|Title||Systematic mortality improvement trends and mortality heterogeneity: Insights from individual-level HRS data|
|Publication Type||Journal Article|
|Year of Publication||2019|
|Authors||Xu, M, Sherris, M, Meyricke, R|
|Journal||North American Actuarial Journal|
|Type of Article||Journal|
Providers of life annuities and pensions need to consider both systematic mortality improvement trends and mortality heterogeneity. Although how mortality improvement varies with age and gender at the population level is well studied, how trends vary with risk factors remains relatively unexplored. This article assesses how systematic mortality improvement trends vary with individual risk characteristics using individual-level longitudinal data from the U.S. Health and Retirement Study between 1994 and 2009. Initially a Lee-Carter model is used to assess mortality improvement trends by grouping individuals with similar risk characteristics of gender, education, and race. We then fit a longitudinal mortality model to individual-level data allowing for heterogeneity and time trends in individual-level risk factors. Our results show how survey data can provide valuable insights into both mortality heterogeneity and improvement trends more effectively than commonly used aggregate models. We show how mortality improvement differs across individuals with different risk factors. Significantly, at an individual level, mortality improvement trends have been driven by changes in health history such as high blood pressure, cancer, and heart problems rather than risk factors such as education, marital status, body mass index, and smoker status.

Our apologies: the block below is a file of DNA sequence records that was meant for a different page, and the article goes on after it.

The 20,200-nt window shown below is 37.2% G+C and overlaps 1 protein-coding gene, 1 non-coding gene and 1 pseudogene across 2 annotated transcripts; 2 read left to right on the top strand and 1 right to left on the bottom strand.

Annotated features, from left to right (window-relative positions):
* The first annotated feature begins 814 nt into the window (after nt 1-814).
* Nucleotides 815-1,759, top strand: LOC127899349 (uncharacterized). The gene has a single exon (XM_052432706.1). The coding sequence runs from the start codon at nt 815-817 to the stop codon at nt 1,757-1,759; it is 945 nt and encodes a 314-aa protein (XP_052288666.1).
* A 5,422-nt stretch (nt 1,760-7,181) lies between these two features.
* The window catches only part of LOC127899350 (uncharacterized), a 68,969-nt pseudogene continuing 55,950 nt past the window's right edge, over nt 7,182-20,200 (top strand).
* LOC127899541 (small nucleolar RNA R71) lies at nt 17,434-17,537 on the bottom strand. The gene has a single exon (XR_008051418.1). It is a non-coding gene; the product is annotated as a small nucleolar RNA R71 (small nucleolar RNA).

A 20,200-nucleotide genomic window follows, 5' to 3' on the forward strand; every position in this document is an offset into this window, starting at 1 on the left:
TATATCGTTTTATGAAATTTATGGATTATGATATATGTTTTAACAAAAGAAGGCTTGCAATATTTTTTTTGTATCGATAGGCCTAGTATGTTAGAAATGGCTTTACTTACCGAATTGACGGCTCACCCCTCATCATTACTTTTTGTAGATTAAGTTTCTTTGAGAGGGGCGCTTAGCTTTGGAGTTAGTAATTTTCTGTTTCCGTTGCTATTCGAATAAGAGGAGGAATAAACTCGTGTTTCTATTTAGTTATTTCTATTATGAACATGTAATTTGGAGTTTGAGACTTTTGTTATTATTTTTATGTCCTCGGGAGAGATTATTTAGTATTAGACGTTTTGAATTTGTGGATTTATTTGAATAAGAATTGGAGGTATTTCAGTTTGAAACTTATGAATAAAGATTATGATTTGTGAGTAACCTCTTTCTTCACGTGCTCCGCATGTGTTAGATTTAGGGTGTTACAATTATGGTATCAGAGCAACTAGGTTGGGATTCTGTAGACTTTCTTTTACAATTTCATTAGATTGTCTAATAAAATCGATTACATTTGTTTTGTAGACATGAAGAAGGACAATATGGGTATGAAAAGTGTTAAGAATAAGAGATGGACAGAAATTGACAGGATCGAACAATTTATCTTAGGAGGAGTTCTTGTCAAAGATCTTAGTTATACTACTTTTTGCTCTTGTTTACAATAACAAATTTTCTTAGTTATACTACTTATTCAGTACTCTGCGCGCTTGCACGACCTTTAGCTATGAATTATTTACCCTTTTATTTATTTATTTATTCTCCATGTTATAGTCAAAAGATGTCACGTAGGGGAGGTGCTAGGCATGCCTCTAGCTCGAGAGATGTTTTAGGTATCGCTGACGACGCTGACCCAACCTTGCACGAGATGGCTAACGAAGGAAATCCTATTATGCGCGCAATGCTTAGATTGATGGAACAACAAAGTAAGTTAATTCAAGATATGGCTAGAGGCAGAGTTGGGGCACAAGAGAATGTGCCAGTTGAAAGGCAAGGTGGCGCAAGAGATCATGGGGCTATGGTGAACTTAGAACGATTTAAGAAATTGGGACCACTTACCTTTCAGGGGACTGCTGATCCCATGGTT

|Short Title||North American Actuarial Journal|